There was a long time when I did not take Satan seriously. Why worry? I thought that if I kept my eyes fixed on Jesus alone, I would be able to ignore what’s evil. It wouldn’t touch me.

In later years I came to see my mistake. I came to see how naïve I’d been. I learned how staying away from what I considered evil will not guarantee that evil will stay away from me. Evil comes in many forms—some of it disguised as “good.” It can mess with your mind.

But it’s easy to make another mistake too. To focus on evil, forgetting what Jesus looks like. Forgetting that Jesus saves us from the sinful actions directed at us and the sin we have inside ourselves. Through his death and resurrection he has overcome.

And so, as we move towards Easter, I’ll try to move closer to Jesus than I have lately been. I will share with you some mailings from the past, those written during times I felt closest to Jesus—during times when I was suffering. We’ll start with this one:


Written in July 2017

I want to know Christ—yes, to know the power of his resurrection and participation in his sufferings, becoming like him in his death, and so, somehow, attaining to the resurrection from the dead.

Philippians 3:10-11

I wondered to myself: As Jesus hung on the cross, did he feel compassion from anyone? Did anyone at all understand his pain? Did he feel loved? I suspect not, except by a few maybe. We need to grieve for him and all he went through.

When we suffer, does anyone understand our pain?

I love Jesus—he who suffered and knows my own suffering so well! He who loved so much that he gave his life for me, losing love he himself once had. Being rejected and abandoned by those who had once loved him must have been the worst part—worse than the physical pain he endured.

Have you ever been rejected and abandoned by someone you cared about and felt the unbearable emotional pain that brings? That’s what it must have been for Jesus, though so much worse. If you’ve gone through this, understanding Christ’s story might help you make sense of your own. When we understand—even somewhat—what Jesus suffered and feel along with him, we are participating with him in the anguish he experienced. We will more fully know him. We will see how we’re not alone.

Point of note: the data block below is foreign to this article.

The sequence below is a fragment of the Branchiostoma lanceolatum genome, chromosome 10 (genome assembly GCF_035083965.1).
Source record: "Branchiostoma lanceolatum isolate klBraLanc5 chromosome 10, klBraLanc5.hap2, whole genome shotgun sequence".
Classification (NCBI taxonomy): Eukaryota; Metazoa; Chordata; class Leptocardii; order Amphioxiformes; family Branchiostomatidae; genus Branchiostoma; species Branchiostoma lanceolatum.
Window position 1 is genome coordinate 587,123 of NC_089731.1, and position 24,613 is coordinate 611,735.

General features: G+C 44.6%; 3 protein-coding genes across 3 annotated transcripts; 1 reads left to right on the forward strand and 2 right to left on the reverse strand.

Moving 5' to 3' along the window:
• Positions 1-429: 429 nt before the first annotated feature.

As I worked on writing a study series with the focus on Fellowship with God I wanted to get away from fellowshipping with Christ in his suffering. “Time to leave the suffering behind,” I told a friend. I want more positives in my life. I want light, joy, hope, freedom, love. Isn’t that what fellowship with God brings?

But you know, I’m learning to see that fellowship with God is to walk with him through all you might go through—the good and the bad. Being joyful and free from grief and sorrow is not a requirement when you follow God. You can be close to him wherever your mood might take you.

Whether we’re going through valleys or over mountain tops, he’ll be with us. If we’re suffering, he’s with us. If we’re joyous he’ll celebrate with us. When we stick by him, trust him and let him lead we’ll find a measure of healing. He’s a friend who will always be with us.

Are you suffering? Jesus understands and joins you in it. Will you join him in his? You’ll be close to someone who loves you deeply. Someone who has given his all for you.

But Jesus rose from death and suffering, and so can we.